Psalm 101

This series is exploding the Psalms in year D. Here are the other blog links: Ash Wednesday: Psalm 102; 1st Sunday in Lent: Psalm 6; 2nd Sunday in Lent: Psalm 143; 3rd Sunday in Lent: Psalm 38; 4th Sunday in Lent: Psalm 39; 5th Sunday in Lent: Psalm 101.

Psalm 101

Word, Share, Prayer: Read the scripture, share what you heard (with someone or in a journal) and then pray. Simple. Meaningful. Get a wordier description from by Psalm 6 blog post.

Liturgy writing exercise: Similar to ‘word, share, prayer’ but what makes this a little different is that the intention is to have something ready for worship. I mentioned in the Psalm 102 blog that I did a liturgy writing exercise with the Third Church Session in February 2020. We didn’t have time to do a lot of editing but maybe you do. Edit until you like what you have. Don’t forget to read it aloud.

Lectio Divina (Divine Reading): This one is difficult for me. No writing. No analyzing. Just a calm state of mind, reading, meditation, prayer, and contemplation. You can listen to an example in my Psalm 143 blog. 

Gratitude exercise: Share three things you are grateful for with someone else and listen to what they are grateful for. Just doing this simple exercise can help to change your attitude about your current situation. For example, I am grateful for my husband who made three meals today, I am grateful that my dog reminds me to get up and stretch (to let her out), and I am grateful that I am comfortable in my home (especially since I’ll be spending a lot of time here).

Or start a gratitude journal where you list what you are grateful for each day. The nice part about a journal is that you can re-read your list when you are feeling not-so-grateful and remind yourself of all that you do have to be grateful for.

Click on the link for the Psalm above (my links show up as red words) or find it in your favorite Bible or digital Bible or listen to Psalm 101 in the Contemporary English Version (with some bird noises):

Bonus: The Lord’s Prayer is about the amount of time you need for hand scrubbing 😉 

My Notes:

The psalm begins with praise for hesed which is a loaded word: kindness, mercy, loving-kindness, loyal-loving-kindess, justice-loving-mercy… the list could go on, but I didn’t bring my BDB home with me so I can’t get you the official list. The point is that we don’t have an english word that means exactly what hesed means. But, its a lot of good stuff, the kind of good stuff we want someone in charge to manifest.

We have another Hebrew word that is “translated ‘blameless’ in verses 2 and 6 (tamim) and ‘integrity’ in verse 2 (tom). The notion refers to what is whole, complete, finished; in reference to conduct, the word group describes acts act are coherent and consistent in relation to some foundational value. Here it would be the loyalty and justice of the LORD; the way of the blameless is the characteristic conduct of those whose motives and choices and acts are consistent with their dependence on the LORD.” (James L. Mays, “Psalms: Interpretation: A Bible Commentary for Teaching and Preaching, page. 321)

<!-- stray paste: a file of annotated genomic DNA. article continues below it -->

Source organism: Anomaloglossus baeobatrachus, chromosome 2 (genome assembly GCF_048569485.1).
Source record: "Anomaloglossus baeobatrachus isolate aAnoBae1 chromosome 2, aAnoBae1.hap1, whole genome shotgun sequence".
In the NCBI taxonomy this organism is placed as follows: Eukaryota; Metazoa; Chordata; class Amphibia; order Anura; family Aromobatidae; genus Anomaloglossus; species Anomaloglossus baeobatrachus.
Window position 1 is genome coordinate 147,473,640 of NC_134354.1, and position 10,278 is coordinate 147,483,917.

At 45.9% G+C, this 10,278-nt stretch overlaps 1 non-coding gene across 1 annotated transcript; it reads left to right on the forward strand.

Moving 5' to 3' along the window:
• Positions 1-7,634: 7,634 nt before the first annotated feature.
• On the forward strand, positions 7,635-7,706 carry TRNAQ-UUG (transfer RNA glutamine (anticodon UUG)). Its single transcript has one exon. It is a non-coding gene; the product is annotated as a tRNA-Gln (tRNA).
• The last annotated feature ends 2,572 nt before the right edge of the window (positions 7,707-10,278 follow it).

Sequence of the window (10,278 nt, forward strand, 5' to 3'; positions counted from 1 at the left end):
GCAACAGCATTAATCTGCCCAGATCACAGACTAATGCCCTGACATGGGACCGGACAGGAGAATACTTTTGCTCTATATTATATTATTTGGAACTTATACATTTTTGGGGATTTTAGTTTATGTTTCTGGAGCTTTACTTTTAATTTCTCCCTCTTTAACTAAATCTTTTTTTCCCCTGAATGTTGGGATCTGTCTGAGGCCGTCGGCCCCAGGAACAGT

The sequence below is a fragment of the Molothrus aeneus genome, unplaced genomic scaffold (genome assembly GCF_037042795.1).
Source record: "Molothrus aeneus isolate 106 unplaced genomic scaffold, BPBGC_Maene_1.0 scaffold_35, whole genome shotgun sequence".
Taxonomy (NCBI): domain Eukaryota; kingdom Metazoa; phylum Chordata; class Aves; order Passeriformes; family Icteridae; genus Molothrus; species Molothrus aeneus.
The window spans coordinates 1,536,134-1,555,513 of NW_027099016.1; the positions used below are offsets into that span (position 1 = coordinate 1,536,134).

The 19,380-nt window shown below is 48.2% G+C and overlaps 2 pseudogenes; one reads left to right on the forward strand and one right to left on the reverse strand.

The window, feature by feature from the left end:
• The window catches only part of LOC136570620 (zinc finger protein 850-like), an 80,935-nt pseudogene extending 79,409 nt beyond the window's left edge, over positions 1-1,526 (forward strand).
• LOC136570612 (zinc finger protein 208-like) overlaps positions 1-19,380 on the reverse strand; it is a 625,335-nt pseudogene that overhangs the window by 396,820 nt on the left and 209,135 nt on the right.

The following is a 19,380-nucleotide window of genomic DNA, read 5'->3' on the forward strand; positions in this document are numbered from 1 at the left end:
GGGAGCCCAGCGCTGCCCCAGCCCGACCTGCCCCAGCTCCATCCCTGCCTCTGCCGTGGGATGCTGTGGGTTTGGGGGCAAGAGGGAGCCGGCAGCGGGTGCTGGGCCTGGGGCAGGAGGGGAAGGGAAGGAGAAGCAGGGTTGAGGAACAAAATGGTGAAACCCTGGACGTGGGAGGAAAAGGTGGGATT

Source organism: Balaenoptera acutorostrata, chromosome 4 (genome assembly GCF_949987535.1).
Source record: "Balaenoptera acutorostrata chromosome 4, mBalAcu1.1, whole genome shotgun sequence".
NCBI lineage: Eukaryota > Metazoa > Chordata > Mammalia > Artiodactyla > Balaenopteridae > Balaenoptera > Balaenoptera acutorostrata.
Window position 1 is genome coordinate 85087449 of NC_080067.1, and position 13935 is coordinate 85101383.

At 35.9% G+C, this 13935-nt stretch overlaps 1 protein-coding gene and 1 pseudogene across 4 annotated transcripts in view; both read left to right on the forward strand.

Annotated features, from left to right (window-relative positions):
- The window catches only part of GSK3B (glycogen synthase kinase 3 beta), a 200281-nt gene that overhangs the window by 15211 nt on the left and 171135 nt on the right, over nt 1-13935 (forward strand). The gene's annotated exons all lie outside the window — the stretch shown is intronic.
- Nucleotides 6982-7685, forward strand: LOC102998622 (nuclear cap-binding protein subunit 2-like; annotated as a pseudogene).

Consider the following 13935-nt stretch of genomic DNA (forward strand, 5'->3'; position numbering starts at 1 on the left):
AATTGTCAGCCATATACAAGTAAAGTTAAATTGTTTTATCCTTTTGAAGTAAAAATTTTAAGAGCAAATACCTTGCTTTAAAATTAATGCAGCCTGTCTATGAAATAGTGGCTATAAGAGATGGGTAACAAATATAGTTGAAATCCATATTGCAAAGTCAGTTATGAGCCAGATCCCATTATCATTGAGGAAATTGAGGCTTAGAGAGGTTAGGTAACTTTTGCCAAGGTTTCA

“The psalm is a vow to develop a character and to practice a life that is coherent with a theological morality. …. The psalm teaches the it is not enough for those who lead to live by the legalities and govern by codes. It is the character of the governor and the character of those in his government that really determine what the effect of their governing is on the governed.” (Interpretation p. 322)


When I’m at Soul Core (or watching it now) the instructor reminds us to honor our bodies wherever they are today, to be grateful for the stretch, and to meditate on (fill in the blank virtue). This sequence of ideas has really started to shape how I think about myself. Like other women, I fall victim to body shaming myself. Honoring where my body is today, makes me feel present in the moment, and it allows me to know that wherever I am today is different from where my body was yesterday (couch potato… wait, I wasn’t supposed to judge me… let’s say resting) and will be tomorrow (tomorrow I will be a little sore, but thankful I did the prayer/work out). This phrase gives me permission to love me just as I am in this moment. Grateful for stretching is not something I would have thought on my own. I forget what a gift it is to have a body that moves and I even berate myself for not being able to stretch more. I am grateful she says this phrase because it calls me back to where I’m supposed to be, grateful and meditating on the virtue. Sometimes, she calls me back and sometimes I am with her already, because I have practiced being grateful for the stretch my mind wonders less into body shaming than it used to; and for that I am exceedingly grateful.